A woman says that she was “virtually gang-raped” in Facebook’s metaverse, just seconds after she stepped into the new virtual world.
“Within 60 seconds of joining—I was verbally and sexually harassed—3-4 male avatars, with male voices, essentially, but virtually gang-raped my avatar and took photos,” Nina Jane Patel, a 43-year-old London-based mother, wrote in a December Medium post that has only just started to attract online attention. “As I tried to get away, they yelled, ‘Don’t pretend you didn’t love it’ and ‘Go rub yourself off to the photo.’”
“It was surreal,” Patel added. “It was a nightmare.”
Reports of sexual violence are already proving to be a problem in the metaverse. In early December, Verge reported that a beta tester had alleged that a stranger had groped her avatar. “Sexual harassment is no joke on the regular internet, but being in VR adds another layer that makes the event more intense,” the tester wrote. “Not only was I groped last night, but there were other people there who supported this behavior, which made me feel isolated in the Plaza.”
In response, Vivek Sharma, Meta’s vice president of Horizon, told Verge that the incident was “absolutely unfortunate,” and the beta tester didn’t use a safety feature that’s meant to block someone from interacting with you. Sharma said the tester’s report was “good feedback.”
Arwa Mahdawi, a Guardian columnist, slammed the response as “a bit of casual victim blaming.”
“It’s the digital equivalent of telling women that if they don’t want to get harassed while walking down the street, then they should just stay at home,” Mahdawi wrote. “It’s old-fashioned misogyny repackaged for the digital age.”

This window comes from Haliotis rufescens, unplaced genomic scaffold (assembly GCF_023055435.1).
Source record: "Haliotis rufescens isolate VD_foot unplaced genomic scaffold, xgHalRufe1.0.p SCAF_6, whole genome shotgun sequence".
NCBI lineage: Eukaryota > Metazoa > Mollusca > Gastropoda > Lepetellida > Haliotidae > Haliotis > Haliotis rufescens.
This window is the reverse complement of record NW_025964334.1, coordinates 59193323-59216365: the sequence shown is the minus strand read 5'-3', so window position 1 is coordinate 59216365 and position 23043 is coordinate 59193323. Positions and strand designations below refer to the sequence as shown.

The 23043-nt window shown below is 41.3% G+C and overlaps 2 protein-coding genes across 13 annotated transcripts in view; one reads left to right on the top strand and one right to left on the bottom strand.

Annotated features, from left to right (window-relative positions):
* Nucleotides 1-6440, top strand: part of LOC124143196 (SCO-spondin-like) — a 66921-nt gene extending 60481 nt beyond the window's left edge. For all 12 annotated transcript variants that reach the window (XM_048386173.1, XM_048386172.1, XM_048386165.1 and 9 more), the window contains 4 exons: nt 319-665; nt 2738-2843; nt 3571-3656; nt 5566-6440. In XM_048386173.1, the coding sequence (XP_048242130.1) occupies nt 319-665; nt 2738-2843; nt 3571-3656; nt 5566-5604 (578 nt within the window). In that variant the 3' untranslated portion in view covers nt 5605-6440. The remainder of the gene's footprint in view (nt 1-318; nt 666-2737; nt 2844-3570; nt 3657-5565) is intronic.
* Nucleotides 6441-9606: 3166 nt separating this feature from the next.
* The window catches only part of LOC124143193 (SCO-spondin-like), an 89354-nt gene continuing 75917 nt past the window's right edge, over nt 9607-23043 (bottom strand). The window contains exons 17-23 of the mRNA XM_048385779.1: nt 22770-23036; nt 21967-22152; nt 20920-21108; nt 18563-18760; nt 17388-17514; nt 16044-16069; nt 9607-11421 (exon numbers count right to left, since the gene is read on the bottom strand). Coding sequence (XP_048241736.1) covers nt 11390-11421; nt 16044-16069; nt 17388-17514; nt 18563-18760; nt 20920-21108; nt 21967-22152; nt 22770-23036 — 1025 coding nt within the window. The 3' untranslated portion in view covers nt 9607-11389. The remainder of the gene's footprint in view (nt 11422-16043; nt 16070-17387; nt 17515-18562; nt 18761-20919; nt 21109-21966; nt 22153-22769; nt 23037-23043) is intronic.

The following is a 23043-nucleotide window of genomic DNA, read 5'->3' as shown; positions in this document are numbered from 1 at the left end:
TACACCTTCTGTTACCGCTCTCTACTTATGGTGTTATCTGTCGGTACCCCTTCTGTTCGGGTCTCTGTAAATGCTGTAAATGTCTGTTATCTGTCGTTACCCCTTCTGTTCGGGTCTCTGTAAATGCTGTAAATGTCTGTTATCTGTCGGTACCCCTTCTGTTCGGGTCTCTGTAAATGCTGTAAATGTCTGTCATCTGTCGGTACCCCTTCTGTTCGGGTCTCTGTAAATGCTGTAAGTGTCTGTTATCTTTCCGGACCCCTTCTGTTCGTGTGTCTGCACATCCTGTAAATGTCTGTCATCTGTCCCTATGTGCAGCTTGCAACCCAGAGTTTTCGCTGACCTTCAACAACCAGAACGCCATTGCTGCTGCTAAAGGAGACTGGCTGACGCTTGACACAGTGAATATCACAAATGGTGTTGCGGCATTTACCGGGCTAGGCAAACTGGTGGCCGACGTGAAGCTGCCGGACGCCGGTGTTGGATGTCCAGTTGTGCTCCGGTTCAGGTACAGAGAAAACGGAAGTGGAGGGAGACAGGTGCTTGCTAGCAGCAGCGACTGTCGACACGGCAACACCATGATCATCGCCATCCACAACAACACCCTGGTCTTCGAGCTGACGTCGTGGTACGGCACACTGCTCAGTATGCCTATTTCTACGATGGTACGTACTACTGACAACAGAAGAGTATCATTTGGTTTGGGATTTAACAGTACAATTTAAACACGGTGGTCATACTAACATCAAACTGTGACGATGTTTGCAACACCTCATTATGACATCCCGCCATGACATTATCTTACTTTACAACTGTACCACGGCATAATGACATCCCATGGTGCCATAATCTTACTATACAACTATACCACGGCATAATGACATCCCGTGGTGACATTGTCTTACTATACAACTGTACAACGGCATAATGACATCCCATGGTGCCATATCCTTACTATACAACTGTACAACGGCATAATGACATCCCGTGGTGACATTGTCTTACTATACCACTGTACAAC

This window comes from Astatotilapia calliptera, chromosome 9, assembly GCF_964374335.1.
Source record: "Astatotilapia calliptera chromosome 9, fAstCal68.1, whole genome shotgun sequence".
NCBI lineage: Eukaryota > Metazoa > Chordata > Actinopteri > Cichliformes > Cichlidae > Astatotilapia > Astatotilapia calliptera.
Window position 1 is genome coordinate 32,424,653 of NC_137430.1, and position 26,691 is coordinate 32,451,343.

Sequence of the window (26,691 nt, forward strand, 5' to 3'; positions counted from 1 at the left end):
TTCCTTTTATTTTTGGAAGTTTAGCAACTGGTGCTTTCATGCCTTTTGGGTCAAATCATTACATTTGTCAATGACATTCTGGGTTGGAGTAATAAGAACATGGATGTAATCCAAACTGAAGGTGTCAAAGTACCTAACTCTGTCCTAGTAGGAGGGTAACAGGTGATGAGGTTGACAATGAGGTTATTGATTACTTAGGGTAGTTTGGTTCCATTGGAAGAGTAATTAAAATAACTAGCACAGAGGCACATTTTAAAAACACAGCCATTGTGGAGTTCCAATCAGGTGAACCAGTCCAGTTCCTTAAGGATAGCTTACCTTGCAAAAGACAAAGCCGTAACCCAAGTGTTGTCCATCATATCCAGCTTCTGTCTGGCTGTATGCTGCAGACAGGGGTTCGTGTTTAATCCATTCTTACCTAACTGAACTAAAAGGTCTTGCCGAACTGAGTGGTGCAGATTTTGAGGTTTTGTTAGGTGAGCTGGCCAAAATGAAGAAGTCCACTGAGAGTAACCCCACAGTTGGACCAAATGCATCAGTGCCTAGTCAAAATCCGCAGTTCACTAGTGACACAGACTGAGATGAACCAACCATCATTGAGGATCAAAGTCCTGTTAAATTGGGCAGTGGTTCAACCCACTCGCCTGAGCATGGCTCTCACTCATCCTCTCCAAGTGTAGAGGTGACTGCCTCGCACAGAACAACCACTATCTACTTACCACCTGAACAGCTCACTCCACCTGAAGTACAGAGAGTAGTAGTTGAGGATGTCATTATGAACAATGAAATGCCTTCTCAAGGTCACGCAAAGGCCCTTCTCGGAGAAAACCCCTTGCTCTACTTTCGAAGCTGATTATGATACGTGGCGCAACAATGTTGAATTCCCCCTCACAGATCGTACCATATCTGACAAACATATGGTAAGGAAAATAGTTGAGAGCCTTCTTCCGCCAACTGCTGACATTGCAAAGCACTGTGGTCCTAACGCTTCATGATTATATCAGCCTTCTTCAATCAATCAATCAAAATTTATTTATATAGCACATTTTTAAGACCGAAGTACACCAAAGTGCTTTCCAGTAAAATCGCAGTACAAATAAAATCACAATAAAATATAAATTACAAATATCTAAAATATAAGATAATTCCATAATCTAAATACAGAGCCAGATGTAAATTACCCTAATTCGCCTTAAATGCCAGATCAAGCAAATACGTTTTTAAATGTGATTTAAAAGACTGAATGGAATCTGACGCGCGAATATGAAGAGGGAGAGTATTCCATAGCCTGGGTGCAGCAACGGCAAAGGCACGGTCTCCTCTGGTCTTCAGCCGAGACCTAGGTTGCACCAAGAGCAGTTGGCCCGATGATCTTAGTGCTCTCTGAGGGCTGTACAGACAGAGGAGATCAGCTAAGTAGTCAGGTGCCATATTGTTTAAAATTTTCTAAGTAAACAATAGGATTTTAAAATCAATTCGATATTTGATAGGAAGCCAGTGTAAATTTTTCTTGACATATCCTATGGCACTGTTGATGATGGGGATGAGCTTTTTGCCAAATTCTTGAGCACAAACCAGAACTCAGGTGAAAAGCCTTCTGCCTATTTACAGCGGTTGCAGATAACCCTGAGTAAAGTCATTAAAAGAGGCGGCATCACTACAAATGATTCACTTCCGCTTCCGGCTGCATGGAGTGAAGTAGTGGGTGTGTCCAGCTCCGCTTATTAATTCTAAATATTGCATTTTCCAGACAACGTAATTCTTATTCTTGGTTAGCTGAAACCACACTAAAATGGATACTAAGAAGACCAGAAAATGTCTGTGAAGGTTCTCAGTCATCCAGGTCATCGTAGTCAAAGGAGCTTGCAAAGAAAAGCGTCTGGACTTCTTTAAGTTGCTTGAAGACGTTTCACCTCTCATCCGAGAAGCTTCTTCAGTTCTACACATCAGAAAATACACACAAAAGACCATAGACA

Have you dealt with sexual harassment or violence in the metaverse? Email firstname.lastname@example.org. For additional security, send a number at which we can reach you on Signal or WhatsApp.
Last year, Mark Zuckerberg announced that Facebook’s parent company would be renamed “Meta,” and focus on the supposed digital universe of the future. Within that world, people’s avatars will theoretically be able to do anything they already do in the real world—from hanging out with friends to going to concerts to mundane tasks like grocery shopping.
“We’re sorry to hear this happened. We want everyone in Horizon Venues to have a positive experience, easily find the safety tools that can help in a situation like this—and help us investigate and take action,” Joe Osborne, a Meta spokesperson, told VICE News in an emailed statement. Horizon Venues is meant to be a space to host virtual events, such as concerts.
“Horizon Venues should be safe, and we are committed to building it that way,” Osborne continued. “We will continue to make improvements as we learn more about how people interact in these spaces, especially when it comes to helping people report things easily and reliably.”
Patel, a vice president of research for another metaverse company, said in her Medium post that she didn’t use any safety features because the whole experience happened so quickly. And, after she shared her experience, she said she was met with some unsympathetic commentators, who told her, “Don’t choose a female avatar, it’s a simple fix” and dismissed her as making “a pathetic cry for attention.”